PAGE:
Like it or not, Hezbollah is a feature of the Middle East’s new political landscape. It is an important ally in one of the two axes of power taking shape in the region.
Hezbollah fighters stand on their armed vehicles and hold their party flags, as they parade during a rally to mark the 13th day of Ashoura, in the southern market town of Nabatiyeh, Lebanon, Friday, Nov. 7, 2014.
Lebanon has been supplanted on the international agenda by other more dangerous arenas. Think tanks and strategy centers have lost interest in the country’s issues since its security situation reached a stalemate. The Lebanese presidency, parliamentary consensus, or the work mechanism of the Council of Ministers are no longer international concerns. Only nearby arenas evoke Lebanon: security threats associated with the Syrian refugee crisis or military movements on the border.
While Western stakeholders have become weary of procrastinating Lebanese officials, their interest in Hezbollah has grown with the party’s regional clout. According to an inside source, much talk in Western diplomatic circles is about Hezbollah’s role and involvement in the conflict in Syria; its potential ability to make an effective contribution in Iraq; its relationship with Israel, Bahrain, and even Bulgaria. Much of this chatter has been devoted to Hezbollah’s role in ongoing conflicts and wars — particularly in Iraq and Syria. This has intensified with the the battles in southern Syria, where Hezbollah will certainly play a role in any potential future settlements.
Like it or not, Hezbollah is a feature of the Middle East’s new political landscape. It is an important ally in one of the two axes of power taking shape in the region: the Iranian axis, with implicit Russian support and a strategy extending to Iraq, Syria, and Lebanon; in opposition to the Saudi-Gulf-Jordanian-Turkish axis, now trying to forge a pragmatic alliance after the Saudi tripartite system took power in Riyadh in the wake of King Abdullah’s death.
In the past few weeks, the latter regional axis — particularly Saudi Arabia and Turkey — has been working to reintroduce the Muslim Brotherhood throughout the Middle East, all the way to Tunisia – and to support its reemergence in the face of fundamentalist groups and the Iranian axis, which is expected to extend to strategic points including Iraq, Syria, and Lebanon.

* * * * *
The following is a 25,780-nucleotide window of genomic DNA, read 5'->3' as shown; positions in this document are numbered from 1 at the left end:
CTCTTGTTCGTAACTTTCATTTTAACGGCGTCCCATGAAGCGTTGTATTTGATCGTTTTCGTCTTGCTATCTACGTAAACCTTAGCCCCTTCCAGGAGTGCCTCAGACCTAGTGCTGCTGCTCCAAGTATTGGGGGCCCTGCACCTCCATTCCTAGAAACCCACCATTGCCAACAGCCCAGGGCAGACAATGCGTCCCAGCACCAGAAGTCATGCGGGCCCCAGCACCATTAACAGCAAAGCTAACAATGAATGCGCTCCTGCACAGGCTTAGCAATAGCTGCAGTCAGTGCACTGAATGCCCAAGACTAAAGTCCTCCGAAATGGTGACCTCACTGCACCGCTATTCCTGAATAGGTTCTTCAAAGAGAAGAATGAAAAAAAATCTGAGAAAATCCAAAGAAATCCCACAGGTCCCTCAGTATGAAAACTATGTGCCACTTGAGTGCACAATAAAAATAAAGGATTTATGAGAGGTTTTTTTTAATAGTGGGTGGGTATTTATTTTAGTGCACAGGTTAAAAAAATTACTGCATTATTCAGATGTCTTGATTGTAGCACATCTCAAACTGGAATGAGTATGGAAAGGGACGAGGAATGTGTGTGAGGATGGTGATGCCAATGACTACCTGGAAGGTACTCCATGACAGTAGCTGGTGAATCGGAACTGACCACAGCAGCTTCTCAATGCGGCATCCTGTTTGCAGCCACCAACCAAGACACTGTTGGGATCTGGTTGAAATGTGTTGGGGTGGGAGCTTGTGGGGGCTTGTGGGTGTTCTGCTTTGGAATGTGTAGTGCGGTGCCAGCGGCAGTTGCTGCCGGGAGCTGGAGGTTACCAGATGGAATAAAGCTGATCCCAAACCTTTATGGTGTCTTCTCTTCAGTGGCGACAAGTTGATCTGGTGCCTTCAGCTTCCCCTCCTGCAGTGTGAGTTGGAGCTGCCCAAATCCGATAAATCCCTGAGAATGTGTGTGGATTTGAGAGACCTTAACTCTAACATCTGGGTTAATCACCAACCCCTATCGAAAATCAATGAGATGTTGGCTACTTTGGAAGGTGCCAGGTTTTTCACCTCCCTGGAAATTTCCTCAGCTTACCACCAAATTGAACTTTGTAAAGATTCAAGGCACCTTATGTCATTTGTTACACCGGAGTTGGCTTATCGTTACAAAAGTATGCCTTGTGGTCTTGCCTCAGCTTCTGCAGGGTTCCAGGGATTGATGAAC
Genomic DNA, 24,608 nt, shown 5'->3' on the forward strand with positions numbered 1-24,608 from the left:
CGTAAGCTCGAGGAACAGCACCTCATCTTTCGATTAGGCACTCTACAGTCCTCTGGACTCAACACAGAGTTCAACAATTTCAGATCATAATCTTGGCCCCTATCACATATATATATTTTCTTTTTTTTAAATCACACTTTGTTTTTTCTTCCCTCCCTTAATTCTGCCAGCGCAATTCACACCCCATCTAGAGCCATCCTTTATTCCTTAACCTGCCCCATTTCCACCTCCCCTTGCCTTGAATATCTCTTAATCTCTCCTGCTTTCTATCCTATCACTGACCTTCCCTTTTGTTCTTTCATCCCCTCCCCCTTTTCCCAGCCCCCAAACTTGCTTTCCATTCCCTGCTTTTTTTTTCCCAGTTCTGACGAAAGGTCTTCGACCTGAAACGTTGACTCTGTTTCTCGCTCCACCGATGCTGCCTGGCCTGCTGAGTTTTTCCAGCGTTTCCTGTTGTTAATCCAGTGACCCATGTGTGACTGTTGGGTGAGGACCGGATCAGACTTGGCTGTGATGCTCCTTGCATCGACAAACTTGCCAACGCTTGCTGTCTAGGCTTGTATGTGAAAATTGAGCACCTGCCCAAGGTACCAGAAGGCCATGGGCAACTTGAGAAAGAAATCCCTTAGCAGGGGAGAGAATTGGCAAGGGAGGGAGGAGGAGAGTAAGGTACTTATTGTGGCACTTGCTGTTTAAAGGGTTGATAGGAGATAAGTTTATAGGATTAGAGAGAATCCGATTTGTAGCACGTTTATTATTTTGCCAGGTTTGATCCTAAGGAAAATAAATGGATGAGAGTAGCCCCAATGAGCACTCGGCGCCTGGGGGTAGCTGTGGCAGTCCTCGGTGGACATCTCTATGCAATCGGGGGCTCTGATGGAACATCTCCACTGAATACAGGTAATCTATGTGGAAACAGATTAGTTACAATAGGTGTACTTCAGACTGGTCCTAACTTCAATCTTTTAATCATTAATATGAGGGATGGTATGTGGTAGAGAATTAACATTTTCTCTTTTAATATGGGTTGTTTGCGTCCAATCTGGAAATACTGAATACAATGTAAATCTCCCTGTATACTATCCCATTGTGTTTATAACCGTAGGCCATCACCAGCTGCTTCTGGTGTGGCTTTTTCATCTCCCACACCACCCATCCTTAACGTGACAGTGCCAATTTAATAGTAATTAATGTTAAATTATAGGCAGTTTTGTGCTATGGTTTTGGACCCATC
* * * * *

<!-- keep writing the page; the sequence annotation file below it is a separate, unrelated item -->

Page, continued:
Ahead of a prospective US-Iranian agreement, Saudi Arabia has reconsidered its recent policies, which have resulted in changes to the regional map. That meant learning from previous mistakes in Egypt, Syria, and Tunisia, and so formulating a new strategy. Restoring the Muslim Brotherhood as a regional power is a pivotal component of this policy, and should help govern the relations between the countries of the region – between Turkey and Qatar on one hand, and Saudi Arabia and Egypt on the other. This mutual concern has been expressed by politicians and the media in the two latter countries. The Egyptians are worried about a potential revival of the Muslim Brotherhood with Saudi support, which represents a turnaround from late Saudi King Abdullah bin Abdul Aziz’s policy toward post-Muslim Brotherhood Egypt.
The new axis has shown itself particularly in Yemen, and in Aden’s transformation into a “capital” for the groups backed by Riyadh, versus Sanaa as a capital for the Huthis. That said, it is too early to predict how the new axis will take shape, especially as it is now seeking to establish a clear identity and regional policy, ahead of a potential US-Iranian agreement, as well as the global fight against the Islamic State in Iraq and Syria (ISIS). However, the main challenge to this axis remains the growing presence of Iran, to whom Washington seems to have “delegated” the task of confronting ISIS, in conjunction with the aerial campaign launched weeks ago against the group in Syria and Iraq.
The ground operation – promoted from Tikrit by the Iranian-friendly media, through the display of pictures of General Qassem Soleimani, commander of the Quds Force of the Iranian Revolutionary Guards, in an attempt to assert its strong presence against ISIS in the Iraqi province of Salahuddin before launching a similar battle in Anbar province – has begun.
Amidst the battle in southern Syria – where Iran is fighting openly alongside Hezbollah, and without any international objection, to drive away ISIS and al-Nusra Front – a new regional scene is taking shape, in which Washington sees a balance between two powers in the Middle East: one Sunni and another Shia.
Lebanon’s only presence on that map is due to Hezbollah and its intersecting role between two axes: the first axis seeing the party as a dangerous threat equivalent to ISIS, while the second axis relies on it to formulate a strategic line extending from Iraq to the Mediterranean.
With the US-Iranian agreement approaching – and despite Israeli Prime Minister Benjamin Netanyahu’s high-pitched tone at the US Congress on Tuesday – the level of disagreement between the two axes and its regional ramifications has yet to be seen. At least, both parties have so far kept Lebanon out of the conflict.